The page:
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Customization is at the heart of 3D printed hearing aids. This is a vital component because no two ear canals are the same; therefore, no two hearing aids should be the same. It has bypassed traditional manufacturing processes at lightning speed to smooth out any imperfections that may have been present before, with a comfort level that is top notch thanks to the advent of 3D printing and laser scanning. 3D printing has been in deployment for years in making custom fit hearing aids. Perhaps you would recognize its alternative name of additive manufacturing. Did you know that devices such as these can be created through the use of laser scanners?

So How Does it Work?

As 3D printing has been capturing more and more attention, the industry as a whole has been enjoying an increased precision of the process whereby products like hearing aids are built up instead of cut away with lathes. The reach of this technology extends to many industries, from manufacturing to jewelry to electronics. But when it comes to the development of custom hearing aids, its benefits are felt even more acutely. This revolutionary way of manufacturing device is of the utmost importance because it helps so many people to hear better. It also benefits the 35 million Americans suffering from hearing loss. Because everyone’s ears are unique, cookie-cutter hearing aids no longer represent a viable option when it comes to comfort.

The Process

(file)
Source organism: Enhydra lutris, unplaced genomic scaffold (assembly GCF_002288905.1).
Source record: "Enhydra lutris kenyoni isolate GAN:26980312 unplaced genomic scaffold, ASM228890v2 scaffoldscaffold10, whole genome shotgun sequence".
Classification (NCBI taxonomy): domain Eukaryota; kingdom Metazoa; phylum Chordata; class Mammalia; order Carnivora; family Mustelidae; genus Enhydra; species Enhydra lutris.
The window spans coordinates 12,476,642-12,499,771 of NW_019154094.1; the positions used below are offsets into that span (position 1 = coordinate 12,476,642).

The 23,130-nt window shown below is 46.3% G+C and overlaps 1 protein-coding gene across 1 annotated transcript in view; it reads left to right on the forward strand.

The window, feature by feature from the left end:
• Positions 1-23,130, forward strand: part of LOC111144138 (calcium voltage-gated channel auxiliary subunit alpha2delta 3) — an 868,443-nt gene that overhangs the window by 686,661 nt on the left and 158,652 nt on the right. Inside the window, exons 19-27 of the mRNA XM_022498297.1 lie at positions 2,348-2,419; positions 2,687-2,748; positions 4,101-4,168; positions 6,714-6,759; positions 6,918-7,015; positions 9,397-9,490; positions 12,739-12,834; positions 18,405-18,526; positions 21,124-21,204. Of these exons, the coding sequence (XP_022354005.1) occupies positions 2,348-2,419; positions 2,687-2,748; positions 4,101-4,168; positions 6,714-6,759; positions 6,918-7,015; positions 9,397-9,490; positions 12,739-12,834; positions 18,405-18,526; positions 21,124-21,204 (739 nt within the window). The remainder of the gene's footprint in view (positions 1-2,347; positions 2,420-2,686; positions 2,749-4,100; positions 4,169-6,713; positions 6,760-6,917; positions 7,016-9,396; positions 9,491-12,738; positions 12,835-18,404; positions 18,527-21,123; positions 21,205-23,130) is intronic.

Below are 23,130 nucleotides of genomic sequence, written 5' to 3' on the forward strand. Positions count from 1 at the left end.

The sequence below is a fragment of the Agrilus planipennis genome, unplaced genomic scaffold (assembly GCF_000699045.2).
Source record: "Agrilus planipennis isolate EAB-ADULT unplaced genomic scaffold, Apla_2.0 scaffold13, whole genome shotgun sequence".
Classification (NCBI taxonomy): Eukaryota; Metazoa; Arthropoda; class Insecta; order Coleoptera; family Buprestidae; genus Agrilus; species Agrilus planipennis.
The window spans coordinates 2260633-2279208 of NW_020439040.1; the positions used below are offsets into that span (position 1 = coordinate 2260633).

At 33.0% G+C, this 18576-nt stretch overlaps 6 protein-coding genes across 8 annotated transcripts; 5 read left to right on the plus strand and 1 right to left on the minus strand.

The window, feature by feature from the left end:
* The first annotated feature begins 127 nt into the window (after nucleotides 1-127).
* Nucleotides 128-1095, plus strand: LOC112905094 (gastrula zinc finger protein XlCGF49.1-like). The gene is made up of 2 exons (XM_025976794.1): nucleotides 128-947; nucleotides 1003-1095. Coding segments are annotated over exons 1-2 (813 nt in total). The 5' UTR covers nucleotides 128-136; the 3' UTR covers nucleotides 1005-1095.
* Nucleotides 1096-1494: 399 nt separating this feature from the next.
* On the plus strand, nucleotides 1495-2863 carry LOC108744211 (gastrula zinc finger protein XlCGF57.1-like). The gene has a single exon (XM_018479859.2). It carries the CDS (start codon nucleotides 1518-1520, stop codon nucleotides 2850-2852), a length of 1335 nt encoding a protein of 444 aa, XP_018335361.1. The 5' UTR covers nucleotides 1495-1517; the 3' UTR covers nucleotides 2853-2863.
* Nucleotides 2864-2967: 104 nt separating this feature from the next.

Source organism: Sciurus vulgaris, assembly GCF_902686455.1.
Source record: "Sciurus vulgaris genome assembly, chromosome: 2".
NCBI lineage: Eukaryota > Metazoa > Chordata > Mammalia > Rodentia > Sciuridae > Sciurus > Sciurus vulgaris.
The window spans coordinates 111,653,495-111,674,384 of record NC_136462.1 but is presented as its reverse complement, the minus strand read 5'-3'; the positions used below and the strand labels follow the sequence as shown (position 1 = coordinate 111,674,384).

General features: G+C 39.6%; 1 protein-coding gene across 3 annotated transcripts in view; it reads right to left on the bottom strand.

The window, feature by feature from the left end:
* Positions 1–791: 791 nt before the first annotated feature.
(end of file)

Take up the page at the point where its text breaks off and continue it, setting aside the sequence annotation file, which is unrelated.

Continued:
Hearing aids, created via 3D printing for years, are now customized through this process to fit the unique ear shape of the individual. You will be glad to know that with 3D printing, your hearing aid fits you and only you, with an end result leading to a more improved fit and a higher comfort level for you that no one else has. Used in tandem with 3D laser scanning, it only takes a day to make a hearing aid in this way. The way it used to work was traditional manufacturing methods took workers days and weeks to tirelessly craft a hearing aid. While there are certainly different ways of doing things, variations on the technology used by different companies. It should only be performed by a skilled audiologist whose job it is to make a digital image of the ear. This doctor uses a laser scanner to create what’s known as a pointcloud. When finished scanning, a quality check is performed before the model can be constructed. A shell, or mold, is created through this amazing process, constructed of a very flexible material called resin. This allows for the addition of the proper acoustic vents, electronics and other components that make up the inner workings of the device. Digital cameras facilitate the use of 150,000 points of reference that put the template to the mold. At the same time, many geometric patterns and combinations undergo testing before printing the final shell, leading to a superior product that is so efficient and high in quality that the individual will benefit immensely. Once printed out, circuitry is added to the shell, which is a blueprint to projection of the actual sound. Today, you’ll find more than 10 million 3D printed hearing devices around the world.